Interlanguage fossilization

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Interlanguage fossilization is a stage during second-language acquisition. When mastering a target language (TL), second language (L2) learners develop a linguistic system that is self-contained and different from both the learner’s first language (L1) and the TL (Nemser, 1971). This linguistic system has been variously called interlanguage (IL) (Selinker, 1972), approximative system (Nemser, 1971), idiosyncratic dialects or transitional dialects (Corder, 1971), etc.

Interlanguage[edit]

According to Corder (Corder,1981), this temporary and changing grammatical system, IL, which is constructed by the learner, approximates the grammatical system of the TL. In the process of L2 acquisition, IL continually evolves into an ever-closer approximation of the TL, and ideally should advance gradually until it becomes equivalent, or nearly equivalent, to the TL. However, during the L2 learning process, an IL may reach one or more temporary restricting phases when its development appears to be detained (Nemser, 1971; Selinker, 1972; Schumann, 1975). A permanent cessation of progress toward the TL has been referred to as fossilization (Selinker, 1972). This linguistic phenomenon, IL fossilization, can occur despite all reasonable attempts at learning (Selinker, 1972). Fossilization includes those items, rules, and sub-systems that L2 learners tend to retain in their IL, that is, all those aspects of IL that become entrenched and permanent, and that the majority of L2 learners can only eliminate with considerable effort (Omaggio, 2001). Moreover, it has also been noticed that this occurs particularly in adult L2 learners’ IL systems (Nemser, 1971; Selinker, 1972, Selinker & Lamendella, 1980.).

Fossilization[edit]

Selinker (1972) suggests that the most important distinguishing factor related to L2 acquisition is the phenomenon of fossilization. However, both his explanation that “fossilizable linguistic phenomena are linguistic items, rules, and subsystems which speakers of a particular native language will tend to keep in their interlanguage relative to a particular target language, no matter what the age of the learner or amount of explanation or instruction he receives in the target language” (Selinker, 1972, p. 215) and his hypotheses on IL fossilization are fascinating in that they contradict our basic understanding of the human capacity to learn. How is it that some learners can overcome IL fossilization, even if they only constitute, according to Selinker, “a mere 5%” (1972, p. 212), while the majority of L2 learners cannot, ‘no matter what the age or amount of explanation or instruction’? Or is it perhaps not that they cannot overcome fossilization, but that they will not? Does complacency set in after L2 learners begin to communicate, as far as they are concerned, effectively enough, in the TL, and as a result does motivation to achieve native-like competence diminish?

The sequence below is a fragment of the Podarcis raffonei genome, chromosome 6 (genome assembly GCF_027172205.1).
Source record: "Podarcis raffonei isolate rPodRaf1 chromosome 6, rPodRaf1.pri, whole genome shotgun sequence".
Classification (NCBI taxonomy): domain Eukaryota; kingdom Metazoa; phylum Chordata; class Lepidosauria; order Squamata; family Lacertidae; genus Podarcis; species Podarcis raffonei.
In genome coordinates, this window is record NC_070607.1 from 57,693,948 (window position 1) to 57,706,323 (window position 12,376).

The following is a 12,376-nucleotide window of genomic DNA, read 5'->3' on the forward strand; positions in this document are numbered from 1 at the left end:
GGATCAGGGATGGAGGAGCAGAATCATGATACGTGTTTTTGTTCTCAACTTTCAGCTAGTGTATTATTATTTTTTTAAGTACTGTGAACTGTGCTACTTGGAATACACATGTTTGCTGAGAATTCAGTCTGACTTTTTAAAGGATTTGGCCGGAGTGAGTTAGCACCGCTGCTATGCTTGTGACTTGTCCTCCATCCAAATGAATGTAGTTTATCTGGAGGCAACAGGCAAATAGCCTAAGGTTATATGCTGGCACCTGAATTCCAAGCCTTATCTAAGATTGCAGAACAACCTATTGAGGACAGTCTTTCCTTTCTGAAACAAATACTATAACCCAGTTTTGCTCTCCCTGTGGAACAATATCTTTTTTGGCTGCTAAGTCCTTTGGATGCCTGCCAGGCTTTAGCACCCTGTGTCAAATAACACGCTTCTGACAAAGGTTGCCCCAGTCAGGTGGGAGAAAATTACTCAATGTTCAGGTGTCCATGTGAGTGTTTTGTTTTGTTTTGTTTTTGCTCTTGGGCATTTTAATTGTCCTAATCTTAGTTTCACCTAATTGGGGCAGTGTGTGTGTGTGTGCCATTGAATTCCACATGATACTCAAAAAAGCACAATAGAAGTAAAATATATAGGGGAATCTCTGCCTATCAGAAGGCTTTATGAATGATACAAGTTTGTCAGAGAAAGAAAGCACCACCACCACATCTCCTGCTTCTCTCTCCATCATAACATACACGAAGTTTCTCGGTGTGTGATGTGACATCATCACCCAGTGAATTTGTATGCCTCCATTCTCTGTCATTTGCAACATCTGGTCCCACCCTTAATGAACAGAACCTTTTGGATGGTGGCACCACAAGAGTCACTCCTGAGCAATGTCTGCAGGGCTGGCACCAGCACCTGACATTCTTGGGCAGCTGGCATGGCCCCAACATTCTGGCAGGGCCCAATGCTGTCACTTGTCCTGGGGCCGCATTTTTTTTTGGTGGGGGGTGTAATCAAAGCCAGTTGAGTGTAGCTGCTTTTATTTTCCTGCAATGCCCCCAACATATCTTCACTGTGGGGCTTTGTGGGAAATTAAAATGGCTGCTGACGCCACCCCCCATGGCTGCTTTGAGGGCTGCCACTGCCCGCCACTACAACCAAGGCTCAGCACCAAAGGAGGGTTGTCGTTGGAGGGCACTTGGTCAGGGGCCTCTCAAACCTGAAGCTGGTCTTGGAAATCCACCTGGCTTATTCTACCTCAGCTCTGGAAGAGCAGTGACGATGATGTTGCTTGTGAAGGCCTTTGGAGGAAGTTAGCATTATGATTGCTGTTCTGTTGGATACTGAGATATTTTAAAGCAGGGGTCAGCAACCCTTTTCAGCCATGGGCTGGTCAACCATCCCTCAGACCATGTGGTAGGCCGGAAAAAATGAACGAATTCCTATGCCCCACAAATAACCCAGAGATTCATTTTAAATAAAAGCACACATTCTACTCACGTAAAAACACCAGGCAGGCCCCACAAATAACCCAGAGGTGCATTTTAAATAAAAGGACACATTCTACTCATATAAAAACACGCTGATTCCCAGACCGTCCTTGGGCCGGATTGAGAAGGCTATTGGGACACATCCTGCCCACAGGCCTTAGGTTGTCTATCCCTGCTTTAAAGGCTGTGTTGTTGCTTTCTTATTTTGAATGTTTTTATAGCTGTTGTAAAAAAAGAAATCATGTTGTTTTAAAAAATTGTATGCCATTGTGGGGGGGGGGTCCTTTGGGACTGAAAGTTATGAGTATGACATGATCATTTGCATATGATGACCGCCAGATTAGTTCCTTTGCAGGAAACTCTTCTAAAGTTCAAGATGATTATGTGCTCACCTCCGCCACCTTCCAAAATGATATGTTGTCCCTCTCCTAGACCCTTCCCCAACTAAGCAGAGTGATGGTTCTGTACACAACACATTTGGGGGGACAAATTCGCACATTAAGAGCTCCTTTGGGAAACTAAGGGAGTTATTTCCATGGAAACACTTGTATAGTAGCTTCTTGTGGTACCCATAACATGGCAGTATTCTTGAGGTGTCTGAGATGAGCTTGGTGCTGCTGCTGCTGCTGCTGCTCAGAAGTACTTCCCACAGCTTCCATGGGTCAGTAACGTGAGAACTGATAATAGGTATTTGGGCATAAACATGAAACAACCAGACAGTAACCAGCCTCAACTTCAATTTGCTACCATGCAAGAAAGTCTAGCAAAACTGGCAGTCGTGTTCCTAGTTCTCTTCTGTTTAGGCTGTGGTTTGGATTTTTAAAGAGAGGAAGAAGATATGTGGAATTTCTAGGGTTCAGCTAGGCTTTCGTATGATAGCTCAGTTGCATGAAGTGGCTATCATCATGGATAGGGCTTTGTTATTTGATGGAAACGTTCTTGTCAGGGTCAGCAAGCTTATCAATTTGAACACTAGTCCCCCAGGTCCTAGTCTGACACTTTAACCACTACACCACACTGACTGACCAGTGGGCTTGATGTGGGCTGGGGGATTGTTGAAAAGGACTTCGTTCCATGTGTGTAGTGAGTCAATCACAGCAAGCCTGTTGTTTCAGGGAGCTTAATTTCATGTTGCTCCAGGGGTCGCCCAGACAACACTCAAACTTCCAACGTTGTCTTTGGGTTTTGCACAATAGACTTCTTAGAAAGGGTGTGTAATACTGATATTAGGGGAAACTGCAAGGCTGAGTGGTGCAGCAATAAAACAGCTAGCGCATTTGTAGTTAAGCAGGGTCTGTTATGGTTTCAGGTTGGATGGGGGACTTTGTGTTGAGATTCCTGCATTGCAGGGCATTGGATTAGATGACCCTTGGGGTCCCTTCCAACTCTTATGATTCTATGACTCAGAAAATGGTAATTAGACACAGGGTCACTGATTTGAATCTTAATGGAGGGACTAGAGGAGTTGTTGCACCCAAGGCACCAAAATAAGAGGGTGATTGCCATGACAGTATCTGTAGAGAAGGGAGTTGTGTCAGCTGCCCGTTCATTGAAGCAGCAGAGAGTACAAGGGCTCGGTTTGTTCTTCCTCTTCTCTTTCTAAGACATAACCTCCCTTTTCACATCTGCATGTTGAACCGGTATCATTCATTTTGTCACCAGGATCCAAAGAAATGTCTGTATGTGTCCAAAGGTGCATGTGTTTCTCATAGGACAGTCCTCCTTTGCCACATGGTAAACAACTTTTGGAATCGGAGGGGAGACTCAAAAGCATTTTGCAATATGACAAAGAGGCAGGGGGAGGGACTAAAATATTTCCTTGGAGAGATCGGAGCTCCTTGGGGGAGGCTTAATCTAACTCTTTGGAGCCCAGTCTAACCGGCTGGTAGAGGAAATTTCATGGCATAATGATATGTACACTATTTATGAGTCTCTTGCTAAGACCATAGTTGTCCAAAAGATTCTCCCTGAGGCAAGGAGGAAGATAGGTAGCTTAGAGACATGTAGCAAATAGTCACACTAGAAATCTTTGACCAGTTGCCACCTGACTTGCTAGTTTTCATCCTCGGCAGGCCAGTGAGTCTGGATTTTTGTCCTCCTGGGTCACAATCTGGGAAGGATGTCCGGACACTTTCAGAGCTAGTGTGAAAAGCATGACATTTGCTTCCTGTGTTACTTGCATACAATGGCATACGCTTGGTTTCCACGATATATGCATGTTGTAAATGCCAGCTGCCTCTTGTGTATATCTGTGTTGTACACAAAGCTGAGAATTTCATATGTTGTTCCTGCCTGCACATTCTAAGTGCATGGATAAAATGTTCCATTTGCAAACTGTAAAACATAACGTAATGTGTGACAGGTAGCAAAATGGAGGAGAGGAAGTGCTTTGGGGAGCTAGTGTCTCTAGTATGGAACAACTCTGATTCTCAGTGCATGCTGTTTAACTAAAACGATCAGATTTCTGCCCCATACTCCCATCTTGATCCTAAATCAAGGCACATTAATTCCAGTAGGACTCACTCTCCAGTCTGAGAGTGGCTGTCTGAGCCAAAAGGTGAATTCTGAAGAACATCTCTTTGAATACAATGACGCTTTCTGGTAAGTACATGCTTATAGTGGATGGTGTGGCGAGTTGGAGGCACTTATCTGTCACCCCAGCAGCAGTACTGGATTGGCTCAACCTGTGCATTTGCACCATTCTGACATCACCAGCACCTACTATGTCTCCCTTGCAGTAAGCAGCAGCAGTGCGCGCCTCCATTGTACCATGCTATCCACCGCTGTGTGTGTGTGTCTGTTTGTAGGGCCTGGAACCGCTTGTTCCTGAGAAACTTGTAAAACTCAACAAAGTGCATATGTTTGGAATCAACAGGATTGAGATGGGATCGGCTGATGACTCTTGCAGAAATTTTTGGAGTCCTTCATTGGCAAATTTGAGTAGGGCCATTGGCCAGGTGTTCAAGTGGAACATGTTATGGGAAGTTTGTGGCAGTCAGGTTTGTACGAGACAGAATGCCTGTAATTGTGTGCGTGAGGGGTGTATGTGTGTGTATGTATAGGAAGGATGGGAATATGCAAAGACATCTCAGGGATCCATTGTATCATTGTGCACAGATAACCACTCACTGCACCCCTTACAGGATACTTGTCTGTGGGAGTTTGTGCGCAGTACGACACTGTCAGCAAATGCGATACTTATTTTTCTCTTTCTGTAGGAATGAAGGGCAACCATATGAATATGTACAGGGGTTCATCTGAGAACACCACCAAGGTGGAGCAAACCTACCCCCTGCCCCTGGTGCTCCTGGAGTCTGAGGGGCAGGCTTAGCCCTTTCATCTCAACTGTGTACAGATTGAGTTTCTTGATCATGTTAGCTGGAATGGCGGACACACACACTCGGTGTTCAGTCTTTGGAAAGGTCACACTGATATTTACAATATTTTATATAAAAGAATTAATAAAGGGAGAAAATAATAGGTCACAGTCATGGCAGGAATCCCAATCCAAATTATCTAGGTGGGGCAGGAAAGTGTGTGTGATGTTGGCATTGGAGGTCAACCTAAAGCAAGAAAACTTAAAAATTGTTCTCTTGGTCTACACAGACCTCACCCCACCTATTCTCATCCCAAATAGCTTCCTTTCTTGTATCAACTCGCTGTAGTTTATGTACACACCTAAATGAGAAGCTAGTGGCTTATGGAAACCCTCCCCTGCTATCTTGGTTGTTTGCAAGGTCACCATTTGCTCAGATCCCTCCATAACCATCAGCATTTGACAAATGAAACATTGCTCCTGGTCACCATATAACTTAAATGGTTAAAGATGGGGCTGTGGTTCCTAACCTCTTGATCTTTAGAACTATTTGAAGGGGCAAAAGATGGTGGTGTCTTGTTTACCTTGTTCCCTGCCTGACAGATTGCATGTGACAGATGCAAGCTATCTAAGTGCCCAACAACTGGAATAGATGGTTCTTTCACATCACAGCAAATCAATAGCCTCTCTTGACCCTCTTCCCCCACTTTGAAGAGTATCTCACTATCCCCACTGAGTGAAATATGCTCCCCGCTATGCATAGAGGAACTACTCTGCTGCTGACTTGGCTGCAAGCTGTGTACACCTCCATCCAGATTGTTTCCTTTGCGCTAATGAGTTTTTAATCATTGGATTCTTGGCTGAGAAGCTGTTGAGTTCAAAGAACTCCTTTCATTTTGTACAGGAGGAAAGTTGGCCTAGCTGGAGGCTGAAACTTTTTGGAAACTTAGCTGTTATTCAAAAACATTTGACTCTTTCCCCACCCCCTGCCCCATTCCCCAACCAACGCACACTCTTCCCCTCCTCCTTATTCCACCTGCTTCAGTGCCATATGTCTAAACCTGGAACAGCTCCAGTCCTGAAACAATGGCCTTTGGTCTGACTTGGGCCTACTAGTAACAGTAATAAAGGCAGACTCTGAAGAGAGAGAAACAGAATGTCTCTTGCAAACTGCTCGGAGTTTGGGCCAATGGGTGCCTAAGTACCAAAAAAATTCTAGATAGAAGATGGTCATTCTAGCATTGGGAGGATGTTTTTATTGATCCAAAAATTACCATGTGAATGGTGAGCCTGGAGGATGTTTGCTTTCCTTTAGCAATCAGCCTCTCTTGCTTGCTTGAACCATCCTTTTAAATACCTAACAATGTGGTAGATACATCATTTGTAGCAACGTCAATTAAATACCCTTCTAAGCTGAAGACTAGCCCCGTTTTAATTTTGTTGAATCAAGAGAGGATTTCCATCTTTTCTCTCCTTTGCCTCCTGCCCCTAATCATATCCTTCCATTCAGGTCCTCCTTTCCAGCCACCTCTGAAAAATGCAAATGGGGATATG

The concept of fossilization in SLA research is so intrinsically related to IL that Selinker (1972) considers it to be a fundamental phenomenon of all SLA and not just to adult learners. Fossilization has received such wide recognition that it has been entered in the Random House Dictionary of the English Language (1987). Selinker’s concept of fossilization is similar to that of Tarone (1976), Nemser (1971), and Sridhar (1980), all of whom attempted to explore the causes of fossilization in L2 learners’ IL.

Fossilization has attracted considerable interest among researchers and has engendered significant differences of opinion. The term, borrowed from the field of paleontology, conjures up an image of dinosaurs being enclosed in residue and becoming a set of hardened remains encased in sediment. The metaphor, as used in SLA literature, is appropriate because it refers to earlier language forms that become encased in a learner’s IL and that, theoretically, cannot be changed by special attention or practice of the TL. Despite debate over the degree of permanence, fossilization is generally accepted as a fact of life in the process of SLA.

Research[edit]